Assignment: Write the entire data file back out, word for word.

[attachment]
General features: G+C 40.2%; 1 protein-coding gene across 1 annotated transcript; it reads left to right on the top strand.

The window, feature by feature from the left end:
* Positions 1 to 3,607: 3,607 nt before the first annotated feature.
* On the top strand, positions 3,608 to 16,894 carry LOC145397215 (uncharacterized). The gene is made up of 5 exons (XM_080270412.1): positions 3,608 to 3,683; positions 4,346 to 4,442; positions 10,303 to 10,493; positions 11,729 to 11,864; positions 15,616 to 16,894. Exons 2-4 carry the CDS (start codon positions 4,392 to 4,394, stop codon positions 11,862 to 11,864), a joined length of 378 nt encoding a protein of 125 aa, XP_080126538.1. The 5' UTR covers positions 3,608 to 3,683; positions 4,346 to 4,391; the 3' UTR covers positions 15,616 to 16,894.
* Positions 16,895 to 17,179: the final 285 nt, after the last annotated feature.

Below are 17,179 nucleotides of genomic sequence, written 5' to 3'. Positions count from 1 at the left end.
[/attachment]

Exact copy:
General features: G+C 40.2%; 1 protein-coding gene across 1 annotated transcript; it reads left to right on the top strand.

The window, feature by feature from the left end:
* Positions 1 to 3,607: 3,607 nt before the first annotated feature.
* On the top strand, positions 3,608 to 16,894 carry LOC145397215 (uncharacterized). The gene is made up of 5 exons (XM_080270412.1): positions 3,608 to 3,683; positions 4,346 to 4,442; positions 10,303 to 10,493; positions 11,729 to 11,864; positions 15,616 to 16,894. Exons 2-4 carry the CDS (start codon positions 4,392 to 4,394, stop codon positions 11,862 to 11,864), a joined length of 378 nt encoding a protein of 125 aa, XP_080126538.1. The 5' UTR covers positions 3,608 to 3,683; positions 4,346 to 4,391; the 3' UTR covers positions 15,616 to 16,894.
* Positions 16,895 to 17,179: the final 285 nt, after the last annotated feature.

Below are 17,179 nucleotides of genomic sequence, written 5' to 3'. Positions count from 1 at the left end.